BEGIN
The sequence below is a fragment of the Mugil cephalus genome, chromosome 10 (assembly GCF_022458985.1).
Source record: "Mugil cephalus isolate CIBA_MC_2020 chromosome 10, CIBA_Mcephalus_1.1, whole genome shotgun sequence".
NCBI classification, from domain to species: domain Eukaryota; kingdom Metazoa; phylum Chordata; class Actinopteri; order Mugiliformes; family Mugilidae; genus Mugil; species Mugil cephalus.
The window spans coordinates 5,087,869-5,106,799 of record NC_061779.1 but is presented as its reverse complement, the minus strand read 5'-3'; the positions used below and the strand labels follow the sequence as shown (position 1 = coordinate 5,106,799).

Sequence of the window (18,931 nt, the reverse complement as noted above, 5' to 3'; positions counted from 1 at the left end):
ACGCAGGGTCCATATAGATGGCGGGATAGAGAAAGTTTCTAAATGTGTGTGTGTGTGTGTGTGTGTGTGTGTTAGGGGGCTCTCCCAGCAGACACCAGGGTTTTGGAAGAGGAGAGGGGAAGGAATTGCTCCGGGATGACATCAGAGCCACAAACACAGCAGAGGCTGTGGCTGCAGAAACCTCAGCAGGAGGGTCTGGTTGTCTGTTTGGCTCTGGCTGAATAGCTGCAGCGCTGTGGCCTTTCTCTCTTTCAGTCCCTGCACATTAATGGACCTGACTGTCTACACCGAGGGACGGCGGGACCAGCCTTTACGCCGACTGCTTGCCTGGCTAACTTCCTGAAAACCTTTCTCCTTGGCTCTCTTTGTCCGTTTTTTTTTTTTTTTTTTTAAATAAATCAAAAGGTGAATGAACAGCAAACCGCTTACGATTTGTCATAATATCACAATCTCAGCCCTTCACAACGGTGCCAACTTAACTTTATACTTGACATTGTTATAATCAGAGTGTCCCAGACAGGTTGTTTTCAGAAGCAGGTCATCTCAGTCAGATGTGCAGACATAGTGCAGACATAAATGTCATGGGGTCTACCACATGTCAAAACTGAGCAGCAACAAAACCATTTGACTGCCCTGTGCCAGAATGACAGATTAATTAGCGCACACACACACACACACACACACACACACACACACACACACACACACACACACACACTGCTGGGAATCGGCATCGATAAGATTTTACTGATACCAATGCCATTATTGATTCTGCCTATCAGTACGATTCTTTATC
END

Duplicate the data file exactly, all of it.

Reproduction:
The sequence below is a fragment of the Mugil cephalus genome, chromosome 10 (assembly GCF_022458985.1).
Source record: "Mugil cephalus isolate CIBA_MC_2020 chromosome 10, CIBA_Mcephalus_1.1, whole genome shotgun sequence".
NCBI classification, from domain to species: domain Eukaryota; kingdom Metazoa; phylum Chordata; class Actinopteri; order Mugiliformes; family Mugilidae; genus Mugil; species Mugil cephalus.
The window spans coordinates 5,087,869-5,106,799 of record NC_061779.1 but is presented as its reverse complement, the minus strand read 5'-3'; the positions used below and the strand labels follow the sequence as shown (position 1 = coordinate 5,106,799).

Sequence of the window (18,931 nt, the reverse complement as noted above, 5' to 3'; positions counted from 1 at the left end):
ACGCAGGGTCCATATAGATGGCGGGATAGAGAAAGTTTCTAAATGTGTGTGTGTGTGTGTGTGTGTGTGTGTTAGGGGGCTCTCCCAGCAGACACCAGGGTTTTGGAAGAGGAGAGGGGAAGGAATTGCTCCGGGATGACATCAGAGCCACAAACACAGCAGAGGCTGTGGCTGCAGAAACCTCAGCAGGAGGGTCTGGTTGTCTGTTTGGCTCTGGCTGAATAGCTGCAGCGCTGTGGCCTTTCTCTCTTTCAGTCCCTGCACATTAATGGACCTGACTGTCTACACCGAGGGACGGCGGGACCAGCCTTTACGCCGACTGCTTGCCTGGCTAACTTCCTGAAAACCTTTCTCCTTGGCTCTCTTTGTCCGTTTTTTTTTTTTTTTTTTTAAATAAATCAAAAGGTGAATGAACAGCAAACCGCTTACGATTTGTCATAATATCACAATCTCAGCCCTTCACAACGGTGCCAACTTAACTTTATACTTGACATTGTTATAATCAGAGTGTCCCAGACAGGTTGTTTTCAGAAGCAGGTCATCTCAGTCAGATGTGCAGACATAGTGCAGACATAAATGTCATGGGGTCTACCACATGTCAAAACTGAGCAGCAACAAAACCATTTGACTGCCCTGTGCCAGAATGACAGATTAATTAGCGCACACACACACACACACACACACACACACACACACACACACACACACACACACACACTGCTGGGAATCGGCATCGATAAGATTTTACTGATACCAATGCCATTATTGATTCTGCCTATCAGTACGATTCTTTATC